The SW Summary: On seaweed vs mildew, climate adaptation in Bordeaux, certified sustainable in New York, and more

By Hanna Halmari
Seaweed vs mildew: Could seaweed extract replace pesticides in the vineyard?

The Fish Site shares the learnings of a new study that demonstrates the high potential of seaweed as a plant protective agent. Research from the SEAWINES project, led by the University of the Basque Country and the Andalusian Institute of Agricultural and Fisheries Research and Training, shows how the invasive seaweed Rugulopteryx okamurae “activates and enhances the defence mechanisms of grape vines.” Whilst more testing is required, the researchers are “optimistic about the future of the seaweed extract…to reduce or replace the most common chemical treatments in viticulture.”

The three-year SEAWINE project launched last year with the aim of finding an ecological alternative to combat downy mildew and powdery mildew. The project is exploring the potential use of two algae, Ulva ohnoiand the invasive seaweed Rugulopteryx okamurae. Having seen positive results from Rugulopteryx okamurae under greenhouse conditions, the next phase of the study is to test the algae extracts in vineyards in Jerez and La Rioja. “We will also be monitoring the impact across the stages of winemaking – in other words, to see the effect these treatments have on grape and wine quality, as well as on the biostimulation and antifungal effect they produce,” explains research associate Iratxe Zarraonaindia. Read more here.

Symington Family Estate first to achieve Portugal’s Sustainable Winegrowing Certification

Symington Family Estate is now the first winery in Portugal to have achieved the national new Sustainable Winegrowing Certification. In the drinks business Patrick Schmitt explains how the new certification was created by Instituto da Vinha e do Vinho (IVV), Portugal’s wine governing body, and ViniPortugal, the promotional association. The certification aims to “establish a clear, robust, independent and internationally recognised certification framework,” covering sustainability topics across 86 themes. 

Symington Family Estates was awarded the certification following a comprehensive three-day audit by LRQA, a leading independent certification organisation. Director Rob Symington emphasises the importance of having an independent seal, noting how “the fact that there are countless sustainability certifications is a challenge, but without third party frameworks, we are just left with claims made by companies.” Read more here.

Climate adaptation in Bordeaux

In the drinks business Arabella Mileham discusses the importance of climate change adaptation for the Bordeaux Wine Council (CIVB). The CIVB is working together with France’s National Research Institute for Agriculture, Food and Environment (INRAE) and the Technical Institute on a number of initiatives focused on improving biodiversity, agroecology and agroforestry, and reducing carbon emissions. CIVB’s technical director Marie-Catherine Dufour notes how more and more growers are interested to take part in the sustainability projects.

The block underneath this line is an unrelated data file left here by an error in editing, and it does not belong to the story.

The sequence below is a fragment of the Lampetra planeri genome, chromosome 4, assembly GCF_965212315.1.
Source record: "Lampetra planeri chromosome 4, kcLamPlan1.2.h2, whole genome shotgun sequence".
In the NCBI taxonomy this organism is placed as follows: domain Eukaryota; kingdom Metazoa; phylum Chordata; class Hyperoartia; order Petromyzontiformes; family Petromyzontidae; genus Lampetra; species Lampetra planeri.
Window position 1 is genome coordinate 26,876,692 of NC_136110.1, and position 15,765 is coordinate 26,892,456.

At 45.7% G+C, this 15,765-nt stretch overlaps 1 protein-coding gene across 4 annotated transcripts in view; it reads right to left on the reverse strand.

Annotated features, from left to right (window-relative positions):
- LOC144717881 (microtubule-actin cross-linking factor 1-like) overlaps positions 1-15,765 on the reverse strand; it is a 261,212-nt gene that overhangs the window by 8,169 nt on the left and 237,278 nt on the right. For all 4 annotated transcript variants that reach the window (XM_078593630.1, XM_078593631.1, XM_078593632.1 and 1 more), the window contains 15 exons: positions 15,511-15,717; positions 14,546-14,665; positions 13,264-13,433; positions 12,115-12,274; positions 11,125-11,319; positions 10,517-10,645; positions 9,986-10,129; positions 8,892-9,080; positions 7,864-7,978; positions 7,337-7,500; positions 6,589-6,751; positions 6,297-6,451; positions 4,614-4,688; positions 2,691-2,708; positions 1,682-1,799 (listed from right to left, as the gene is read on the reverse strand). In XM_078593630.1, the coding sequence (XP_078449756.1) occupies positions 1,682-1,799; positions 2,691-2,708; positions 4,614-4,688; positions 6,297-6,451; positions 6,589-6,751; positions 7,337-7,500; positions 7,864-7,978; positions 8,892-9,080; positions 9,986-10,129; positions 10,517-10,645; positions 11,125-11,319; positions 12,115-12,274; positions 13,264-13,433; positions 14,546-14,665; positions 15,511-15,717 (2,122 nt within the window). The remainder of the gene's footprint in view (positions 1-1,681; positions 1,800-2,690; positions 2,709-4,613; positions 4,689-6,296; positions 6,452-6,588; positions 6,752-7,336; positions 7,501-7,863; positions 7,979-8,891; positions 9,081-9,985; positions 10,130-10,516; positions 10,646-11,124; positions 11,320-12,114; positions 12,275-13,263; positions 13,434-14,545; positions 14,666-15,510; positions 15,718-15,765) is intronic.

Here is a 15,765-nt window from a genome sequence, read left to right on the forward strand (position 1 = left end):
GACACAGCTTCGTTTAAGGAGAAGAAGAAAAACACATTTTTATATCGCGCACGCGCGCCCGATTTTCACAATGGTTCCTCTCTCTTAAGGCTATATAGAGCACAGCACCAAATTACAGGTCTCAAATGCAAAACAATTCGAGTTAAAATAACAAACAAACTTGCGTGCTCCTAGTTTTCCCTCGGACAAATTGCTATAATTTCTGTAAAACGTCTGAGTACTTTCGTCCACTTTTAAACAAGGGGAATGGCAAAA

One of the projects looks at how to “future-proof high-quality rootstocks.” Currently only 15 different rootstocks are used in Bordeaux, but there are around 30 potential rootstocks that could be more resistant in hotter climates. The CIVB is supporting the INRAE in collecting data that could then be used to create new resistant rootstocks that thrive in future climates.

Another key initiative focuses on the trialling of more drought-tolerant grape varieties. Since the approval of a number of new varieties by France’s national appellation body INAO in January 2021, around 100ha in Bordeaux have been planted with the new heat-tolerant varieties. As Bordeaux is predominantly a blend, growers are keen to experiment with the new varieties and to see how they can produce differently in the future using different proportions. Dufort is confident that Bordeaux will maintain its traditional profile, emphasising that the experimentation is “not a revolution, but a question of adaptation and prioritising of the key varieties.” Read the full article here.

Certified sustainable in New York

Wine Business shares a press release from the New York Wine & Grape Foundation announcing the first set of vineyards certified by the New York Sustainable Winegrowing Program. The voluntary third-party certification program is based on regionally defined sustainability standards, which are “compiled in the annually reviewed VineBalance Workbook.” The standards encompass “144 action items addressing various aspects of sustainability, including input reduction, soil health, water protection, resources and waste, energy conservation, ecosystem health, climate resiliency, continuous improvement, and social equity.”

The certification process is undertaken by a third-party auditor to ensure integrity and credibility. Wine produced with a minimum of 85% certified grapes can use the New York Sustainable Winegrowing Trustmark on the bottle, which can help consumers identify these wines. See the full list of certified wineries here.

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About the author

Hanna Halmari

Hanna Halmari is the editor at Sustainable Wine and the head of conferences at Innovation Forum. Hanna specialises in sustainability research and events across various industries. She holds an MSc in international development from Kings’s College London, where she developed a strong interest in political economy and post-communist transformation. Hanna speaks Finnish, Bulgarian and English. In her spare time she is a dedicated Radio Lollipop volunteer at Great Ormond Street Children’s Hospital, enjoys travelling, and tasting new wines.